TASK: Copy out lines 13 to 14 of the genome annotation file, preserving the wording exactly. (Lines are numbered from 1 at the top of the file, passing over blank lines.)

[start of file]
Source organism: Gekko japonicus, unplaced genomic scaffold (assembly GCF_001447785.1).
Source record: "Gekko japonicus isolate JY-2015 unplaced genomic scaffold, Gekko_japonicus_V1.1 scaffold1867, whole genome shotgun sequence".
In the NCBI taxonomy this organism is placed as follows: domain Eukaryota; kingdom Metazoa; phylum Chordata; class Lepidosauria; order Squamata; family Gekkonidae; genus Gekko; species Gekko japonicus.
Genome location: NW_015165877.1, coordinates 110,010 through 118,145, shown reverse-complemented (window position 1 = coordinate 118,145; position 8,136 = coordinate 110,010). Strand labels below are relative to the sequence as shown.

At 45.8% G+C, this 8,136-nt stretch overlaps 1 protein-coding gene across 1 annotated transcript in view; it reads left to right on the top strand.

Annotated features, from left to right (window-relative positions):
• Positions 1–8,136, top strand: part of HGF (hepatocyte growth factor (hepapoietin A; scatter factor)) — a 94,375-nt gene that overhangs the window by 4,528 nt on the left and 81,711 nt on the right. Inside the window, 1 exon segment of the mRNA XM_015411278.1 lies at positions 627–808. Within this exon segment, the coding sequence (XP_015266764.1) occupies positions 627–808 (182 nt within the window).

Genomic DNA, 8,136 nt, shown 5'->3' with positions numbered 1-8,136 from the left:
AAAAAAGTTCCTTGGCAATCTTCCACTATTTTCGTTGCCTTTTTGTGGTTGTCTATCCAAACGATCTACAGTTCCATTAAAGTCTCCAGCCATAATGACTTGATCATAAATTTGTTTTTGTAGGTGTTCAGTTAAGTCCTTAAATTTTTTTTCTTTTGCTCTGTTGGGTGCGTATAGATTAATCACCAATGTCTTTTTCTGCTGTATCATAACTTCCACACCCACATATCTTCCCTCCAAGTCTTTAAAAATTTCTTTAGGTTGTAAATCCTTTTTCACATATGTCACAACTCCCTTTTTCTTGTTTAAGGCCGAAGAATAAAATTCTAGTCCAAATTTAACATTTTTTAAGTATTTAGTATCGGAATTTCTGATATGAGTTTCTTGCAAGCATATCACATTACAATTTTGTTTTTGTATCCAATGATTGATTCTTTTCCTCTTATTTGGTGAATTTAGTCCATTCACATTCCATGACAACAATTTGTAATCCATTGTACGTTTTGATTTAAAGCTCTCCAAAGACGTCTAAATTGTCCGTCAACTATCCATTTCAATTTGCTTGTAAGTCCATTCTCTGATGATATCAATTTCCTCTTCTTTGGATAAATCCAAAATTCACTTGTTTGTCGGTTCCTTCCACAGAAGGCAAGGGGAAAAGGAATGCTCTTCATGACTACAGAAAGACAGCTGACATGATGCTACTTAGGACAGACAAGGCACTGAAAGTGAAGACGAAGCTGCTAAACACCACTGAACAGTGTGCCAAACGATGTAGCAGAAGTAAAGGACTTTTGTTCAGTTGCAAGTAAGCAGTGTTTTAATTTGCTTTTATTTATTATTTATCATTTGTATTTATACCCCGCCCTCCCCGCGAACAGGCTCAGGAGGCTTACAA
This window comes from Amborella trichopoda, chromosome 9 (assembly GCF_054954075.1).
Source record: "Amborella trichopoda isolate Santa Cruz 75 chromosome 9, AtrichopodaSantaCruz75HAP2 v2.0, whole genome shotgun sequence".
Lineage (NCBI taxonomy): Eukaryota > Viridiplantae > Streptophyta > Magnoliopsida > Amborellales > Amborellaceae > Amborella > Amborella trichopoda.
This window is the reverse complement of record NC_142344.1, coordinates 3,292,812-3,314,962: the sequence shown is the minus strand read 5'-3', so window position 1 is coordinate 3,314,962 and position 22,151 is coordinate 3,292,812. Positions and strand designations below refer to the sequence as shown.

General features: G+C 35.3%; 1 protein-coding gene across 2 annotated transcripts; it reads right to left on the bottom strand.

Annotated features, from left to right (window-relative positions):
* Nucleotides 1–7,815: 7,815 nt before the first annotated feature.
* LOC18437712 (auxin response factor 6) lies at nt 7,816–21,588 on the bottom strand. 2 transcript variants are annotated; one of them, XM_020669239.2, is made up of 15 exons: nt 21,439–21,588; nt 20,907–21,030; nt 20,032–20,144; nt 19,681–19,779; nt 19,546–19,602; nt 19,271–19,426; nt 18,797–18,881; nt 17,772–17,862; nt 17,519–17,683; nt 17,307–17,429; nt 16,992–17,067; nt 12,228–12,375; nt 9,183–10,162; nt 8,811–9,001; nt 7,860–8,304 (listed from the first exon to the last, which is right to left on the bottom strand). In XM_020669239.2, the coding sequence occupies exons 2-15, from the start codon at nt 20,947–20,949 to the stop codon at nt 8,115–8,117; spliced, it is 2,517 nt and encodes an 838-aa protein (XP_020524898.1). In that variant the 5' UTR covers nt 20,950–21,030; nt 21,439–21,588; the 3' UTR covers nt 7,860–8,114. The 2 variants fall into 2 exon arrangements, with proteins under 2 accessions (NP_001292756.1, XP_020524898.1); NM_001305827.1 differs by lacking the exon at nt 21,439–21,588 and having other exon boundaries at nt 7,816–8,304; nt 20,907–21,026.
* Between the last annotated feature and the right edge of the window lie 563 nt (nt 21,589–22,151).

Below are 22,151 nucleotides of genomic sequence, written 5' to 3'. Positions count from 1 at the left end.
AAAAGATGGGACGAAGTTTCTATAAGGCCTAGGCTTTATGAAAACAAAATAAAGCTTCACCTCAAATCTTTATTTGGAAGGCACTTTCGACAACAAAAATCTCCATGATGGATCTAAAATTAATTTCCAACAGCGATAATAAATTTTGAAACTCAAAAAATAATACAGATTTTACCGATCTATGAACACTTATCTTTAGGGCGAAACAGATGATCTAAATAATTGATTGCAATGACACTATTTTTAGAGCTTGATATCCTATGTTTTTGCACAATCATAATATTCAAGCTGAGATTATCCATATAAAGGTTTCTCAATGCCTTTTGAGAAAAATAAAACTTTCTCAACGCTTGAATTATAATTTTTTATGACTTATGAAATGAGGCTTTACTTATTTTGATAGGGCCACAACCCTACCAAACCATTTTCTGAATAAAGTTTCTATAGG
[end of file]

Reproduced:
This window is the reverse complement of record NC_142344.1, coordinates 3,292,812-3,314,962: the sequence shown is the minus strand read 5'-3', so window position 1 is coordinate 3,314,962 and position 22,151 is coordinate 3,292,812. Positions and strand designations below refer to the sequence as shown.

General features: G+C 35.3%; 1 protein-coding gene across 2 annotated transcripts; it reads right to left on the bottom strand.